Byline: HELIA EBRAHIMI
Gordon Gekko, the infamous investment bankerinthe Eighties blockbuster film Wall Street, declared: 'I am not a destroyer ofcompanies. I am a liberator of them.' Twenty years on, it is private equitythat is being forced to defend itself after a year of public and politicalcriticism, and now the fallout from the credit crunch, which is threatening todry up its source of funding.
The industry, once derided as 'barbarians at the gate' is hitting back with acharm offensive aimed at combating its aloof image, plus a new strategy to windeals in tougher markets.
Earlier this year, private equity found itself under attack. It was accused ofbeing secretive and unaccountable, it was blamed for destroying businesses,cutting jobs and selling off the prize assets of companies, while creating afew obscenely wealthy individuals.
It spilled over this summer into the political arena when several major playersin the sector were hauledbefore the Treasury Select Committee to defend their industry.
But private equity was quick to fight back. It pointed out that some of itsbiggest investors are pensionfunds,whoreceive returns far higher than the stock market can offer; it has spearheadeda boom in the British economy; employs 19 per cent of the UK's private sectorworkforce; and has transformed moribund businesses.
In fact, though a staggering 13,319 private equity-backed deals have beencompleted in the UK since 1985, the industry kept a low profile - until now.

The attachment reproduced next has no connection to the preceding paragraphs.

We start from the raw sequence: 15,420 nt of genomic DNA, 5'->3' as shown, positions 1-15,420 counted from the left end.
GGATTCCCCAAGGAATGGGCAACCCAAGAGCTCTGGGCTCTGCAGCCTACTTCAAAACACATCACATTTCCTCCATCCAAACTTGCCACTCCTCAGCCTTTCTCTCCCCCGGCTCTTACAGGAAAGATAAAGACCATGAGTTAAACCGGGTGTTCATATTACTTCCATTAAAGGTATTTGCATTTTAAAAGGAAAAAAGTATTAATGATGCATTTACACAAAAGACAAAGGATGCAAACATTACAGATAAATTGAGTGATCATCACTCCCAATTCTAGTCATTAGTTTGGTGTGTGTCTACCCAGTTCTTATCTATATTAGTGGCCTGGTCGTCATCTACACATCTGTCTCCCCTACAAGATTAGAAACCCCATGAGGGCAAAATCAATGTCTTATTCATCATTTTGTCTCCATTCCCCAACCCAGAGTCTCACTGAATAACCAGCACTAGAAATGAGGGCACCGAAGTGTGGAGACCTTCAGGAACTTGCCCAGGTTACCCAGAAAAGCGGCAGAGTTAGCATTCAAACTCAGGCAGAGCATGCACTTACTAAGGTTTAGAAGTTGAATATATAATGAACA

The growing appetite for high-profile multibillion pound deals, including FTSE100 companies suchas Alliance Boots, has turned the spotlight on the sector.
And despite current market turbulence, 2007 is already a record year forprivate equity-backed buyouts, with a whop ping [pounds sterling]23.4 billion worth of deals inthe first half alone.
However, just as these deals have hit the headlines, the fuel of its success -cheap debt - seems to have all but dried up.
Jacques Callaghan, managing director of leading advisory firm Hawkpoint, saysthe current uncertainty in the debt marketshasmadeprivate equity firms put on hold a number of disposals of their portfoliocompanies.
'It has also reduced potential new deal flow for them,' he says.
Tom Lamb, co-head at Barclays Private Equity, says: 'Given what is happening inthe market, there's a pause in activity. It's human nature to wait.' Whilethere may be a pause, the world of private equity is still awash with ideasand, more important, record levels of investors' cash.
About [pounds sterling]75 billion has been raised globally in the past year, with a fewsuper-funds securing the lion's share. That cash needs to be spent on deals andsome players think the present situation could throw up new opportunities. …